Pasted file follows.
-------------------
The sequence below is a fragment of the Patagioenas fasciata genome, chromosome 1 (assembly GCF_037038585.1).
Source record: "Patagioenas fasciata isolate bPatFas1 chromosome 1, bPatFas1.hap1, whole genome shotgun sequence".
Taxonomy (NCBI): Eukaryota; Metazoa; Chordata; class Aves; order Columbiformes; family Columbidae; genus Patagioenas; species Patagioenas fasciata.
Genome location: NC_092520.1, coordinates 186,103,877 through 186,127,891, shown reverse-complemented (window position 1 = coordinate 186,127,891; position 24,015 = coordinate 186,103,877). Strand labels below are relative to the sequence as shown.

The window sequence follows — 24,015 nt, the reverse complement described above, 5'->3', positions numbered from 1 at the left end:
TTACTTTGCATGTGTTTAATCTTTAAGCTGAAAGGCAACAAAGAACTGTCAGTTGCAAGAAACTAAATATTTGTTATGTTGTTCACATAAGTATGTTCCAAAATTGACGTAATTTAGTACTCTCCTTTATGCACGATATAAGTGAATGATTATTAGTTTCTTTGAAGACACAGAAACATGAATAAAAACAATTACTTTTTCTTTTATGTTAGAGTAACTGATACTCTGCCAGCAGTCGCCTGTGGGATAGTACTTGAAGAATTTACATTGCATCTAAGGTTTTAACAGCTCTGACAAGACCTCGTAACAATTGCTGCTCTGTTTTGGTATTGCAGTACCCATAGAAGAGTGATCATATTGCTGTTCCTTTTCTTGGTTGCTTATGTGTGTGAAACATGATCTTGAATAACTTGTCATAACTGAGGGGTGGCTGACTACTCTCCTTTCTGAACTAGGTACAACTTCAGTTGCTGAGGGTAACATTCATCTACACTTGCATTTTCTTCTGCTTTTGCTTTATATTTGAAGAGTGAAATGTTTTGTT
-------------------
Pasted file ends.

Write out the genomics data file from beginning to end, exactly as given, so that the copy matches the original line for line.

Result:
The sequence below is a fragment of the Patagioenas fasciata genome, chromosome 1 (assembly GCF_037038585.1).
Source record: "Patagioenas fasciata isolate bPatFas1 chromosome 1, bPatFas1.hap1, whole genome shotgun sequence".
Taxonomy (NCBI): Eukaryota; Metazoa; Chordata; class Aves; order Columbiformes; family Columbidae; genus Patagioenas; species Patagioenas fasciata.
Genome location: NC_092520.1, coordinates 186,103,877 through 186,127,891, shown reverse-complemented (window position 1 = coordinate 186,127,891; position 24,015 = coordinate 186,103,877). Strand labels below are relative to the sequence as shown.

The window sequence follows — 24,015 nt, the reverse complement described above, 5'->3', positions numbered from 1 at the left end:
TTACTTTGCATGTGTTTAATCTTTAAGCTGAAAGGCAACAAAGAACTGTCAGTTGCAAGAAACTAAATATTTGTTATGTTGTTCACATAAGTATGTTCCAAAATTGACGTAATTTAGTACTCTCCTTTATGCACGATATAAGTGAATGATTATTAGTTTCTTTGAAGACACAGAAACATGAATAAAAACAATTACTTTTTCTTTTATGTTAGAGTAACTGATACTCTGCCAGCAGTCGCCTGTGGGATAGTACTTGAAGAATTTACATTGCATCTAAGGTTTTAACAGCTCTGACAAGACCTCGTAACAATTGCTGCTCTGTTTTGGTATTGCAGTACCCATAGAAGAGTGATCATATTGCTGTTCCTTTTCTTGGTTGCTTATGTGTGTGAAACATGATCTTGAATAACTTGTCATAACTGAGGGGTGGCTGACTACTCTCCTTTCTGAACTAGGTACAACTTCAGTTGCTGAGGGTAACATTCATCTACACTTGCATTTTCTTCTGCTTTTGCTTTATATTTGAAGAGTGAAATGTTTTGTT